Bull City Summer: Baseball in February

People / Places / January 28, 2014

Sure, there’s a forecast of three to 10 inches of snow for North Carolina in the next 24 hours.

But that only means baseball’s not too far away.

And if the North Carolina Museum of Art (NCMA), fresh from a ground-breaking exhibit of exotic Porsches, has its way, Triple-A ball will expedite its debut and arrive in late February.

That’s because on Feb. 23, Bull City Summer, a photography exhibition chronicling the 2013 season at the Durham Bulls Athletic Park, will open. The project features works by Alec Soth, Hank Willis Thomas, Hiroshi Watanabe, Alex Harris, Frank Hunter, Kate Joyce, Elizabeth Matheson, Leah Sobsey, and Jeff Whetstone, and video artist Ivan Weiss. Starting with the Bulls’ home opener on April 8, 2013, the artists converged on the stadium to document all 72 home games.

“Sam Stephenson invited a group of photographers to photograph the last season,” says Linda Dougherty, NCMA’s Chief Curator and Curator of Contemporary Art. “He timed it in conjunction with the anniversary of the movie Bull Durham, but it’s its own thing.”

It’s to be a collaborative show, with additional exhibits at the Contemporary Art Museum in downtown Raleigh and at the American Tobacco Campus, a former network of tobacco warehouses now home to studios, restaurants and lofts.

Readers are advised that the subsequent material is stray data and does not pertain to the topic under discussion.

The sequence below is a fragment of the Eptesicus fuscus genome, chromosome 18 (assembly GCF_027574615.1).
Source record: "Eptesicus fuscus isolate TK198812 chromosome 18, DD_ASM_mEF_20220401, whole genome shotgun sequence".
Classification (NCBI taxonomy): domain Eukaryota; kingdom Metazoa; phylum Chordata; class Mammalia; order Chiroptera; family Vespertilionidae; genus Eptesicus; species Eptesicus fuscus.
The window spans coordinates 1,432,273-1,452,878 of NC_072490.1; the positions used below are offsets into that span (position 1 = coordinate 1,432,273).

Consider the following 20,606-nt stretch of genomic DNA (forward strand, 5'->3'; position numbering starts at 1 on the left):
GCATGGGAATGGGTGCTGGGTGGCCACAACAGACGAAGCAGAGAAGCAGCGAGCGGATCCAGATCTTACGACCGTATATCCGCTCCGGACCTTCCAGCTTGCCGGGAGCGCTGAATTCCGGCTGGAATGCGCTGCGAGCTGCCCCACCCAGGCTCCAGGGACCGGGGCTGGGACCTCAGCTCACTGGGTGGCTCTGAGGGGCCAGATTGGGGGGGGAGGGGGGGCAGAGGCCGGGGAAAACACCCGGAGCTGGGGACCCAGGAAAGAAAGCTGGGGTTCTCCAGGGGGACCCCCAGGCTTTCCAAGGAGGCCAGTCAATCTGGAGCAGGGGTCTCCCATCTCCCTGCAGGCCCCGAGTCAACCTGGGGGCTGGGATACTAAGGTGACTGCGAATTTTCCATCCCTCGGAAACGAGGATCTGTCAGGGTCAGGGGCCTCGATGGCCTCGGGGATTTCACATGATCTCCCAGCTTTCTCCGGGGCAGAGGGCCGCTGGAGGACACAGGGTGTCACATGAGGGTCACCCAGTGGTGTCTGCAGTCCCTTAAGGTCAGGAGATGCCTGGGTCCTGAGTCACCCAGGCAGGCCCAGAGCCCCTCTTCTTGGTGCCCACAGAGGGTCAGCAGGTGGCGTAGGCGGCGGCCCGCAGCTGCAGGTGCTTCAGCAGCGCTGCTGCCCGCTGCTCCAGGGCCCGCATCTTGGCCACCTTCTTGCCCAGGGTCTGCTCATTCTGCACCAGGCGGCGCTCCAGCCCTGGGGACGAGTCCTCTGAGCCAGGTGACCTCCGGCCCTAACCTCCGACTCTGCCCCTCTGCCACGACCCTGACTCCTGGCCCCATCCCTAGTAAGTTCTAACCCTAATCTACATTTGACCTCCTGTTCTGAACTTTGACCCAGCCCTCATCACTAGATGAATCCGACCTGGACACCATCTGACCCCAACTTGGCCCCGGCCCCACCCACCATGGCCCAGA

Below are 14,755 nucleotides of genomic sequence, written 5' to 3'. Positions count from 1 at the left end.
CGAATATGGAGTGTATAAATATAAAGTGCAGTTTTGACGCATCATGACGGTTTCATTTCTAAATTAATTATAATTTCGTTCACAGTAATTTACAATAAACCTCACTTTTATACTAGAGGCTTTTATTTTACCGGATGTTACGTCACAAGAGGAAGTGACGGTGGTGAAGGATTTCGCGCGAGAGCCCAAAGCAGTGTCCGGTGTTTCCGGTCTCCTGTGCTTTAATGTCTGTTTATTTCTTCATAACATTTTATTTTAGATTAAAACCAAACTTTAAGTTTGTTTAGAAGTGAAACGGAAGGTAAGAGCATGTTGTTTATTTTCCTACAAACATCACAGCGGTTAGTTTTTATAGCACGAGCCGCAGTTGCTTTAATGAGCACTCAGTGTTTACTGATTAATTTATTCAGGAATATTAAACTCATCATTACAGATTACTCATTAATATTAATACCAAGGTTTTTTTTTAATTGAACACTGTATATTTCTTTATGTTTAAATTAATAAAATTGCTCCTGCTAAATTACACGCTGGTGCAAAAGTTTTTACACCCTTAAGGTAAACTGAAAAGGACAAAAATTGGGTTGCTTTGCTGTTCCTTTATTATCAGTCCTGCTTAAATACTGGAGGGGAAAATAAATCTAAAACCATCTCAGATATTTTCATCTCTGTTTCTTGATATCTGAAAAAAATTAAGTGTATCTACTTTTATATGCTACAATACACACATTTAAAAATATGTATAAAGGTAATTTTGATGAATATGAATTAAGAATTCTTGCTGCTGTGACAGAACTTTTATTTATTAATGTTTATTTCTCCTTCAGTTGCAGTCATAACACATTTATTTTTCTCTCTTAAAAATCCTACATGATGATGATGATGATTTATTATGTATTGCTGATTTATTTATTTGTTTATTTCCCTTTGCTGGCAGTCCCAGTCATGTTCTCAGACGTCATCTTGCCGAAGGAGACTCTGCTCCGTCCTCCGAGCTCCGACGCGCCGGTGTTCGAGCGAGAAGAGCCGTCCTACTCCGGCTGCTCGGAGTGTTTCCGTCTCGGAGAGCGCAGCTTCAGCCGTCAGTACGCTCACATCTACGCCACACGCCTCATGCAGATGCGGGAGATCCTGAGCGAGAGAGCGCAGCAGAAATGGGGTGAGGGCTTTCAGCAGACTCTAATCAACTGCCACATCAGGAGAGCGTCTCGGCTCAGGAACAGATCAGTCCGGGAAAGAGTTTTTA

A close-up look at the intimacy that Triple-A ball allows, Bull City Summer is a subtle and powerful group study of the obsessive routines and crafts of baseball, including those in the stands, concessions and behind the scenes.

“It’s a portrait of baseball traditions and community interaction between fans, players and those who work there,” she says. “It’s its own culture and universe.”

There will be color and black-and-white photography, along with video, picturing views of skies over the stadium, life in the scoring room, locker room close-ups, and baseball paraphernalia, .

“It’s not just about the game – people come together there for different reasons,” she says. “I go, and I could care less about baseball. It’s a social thing about talking to people and eating, rather than me being a big baseball fan.”

The show’s a reminder that snow is just a transient affair, while baseball is perennial. Moreover, a glimpse at the calendar reveals that opening day, wiht all its promise, is just around the corner.

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Michael Welton
I write about architecture, art, and design for national and international publications. I am the author of "Drawing from Practice: Architects and the Meaning of Freehand" (Routledge, 2015), and the former architecture critic for the News & Observer in Raleigh, N.C.




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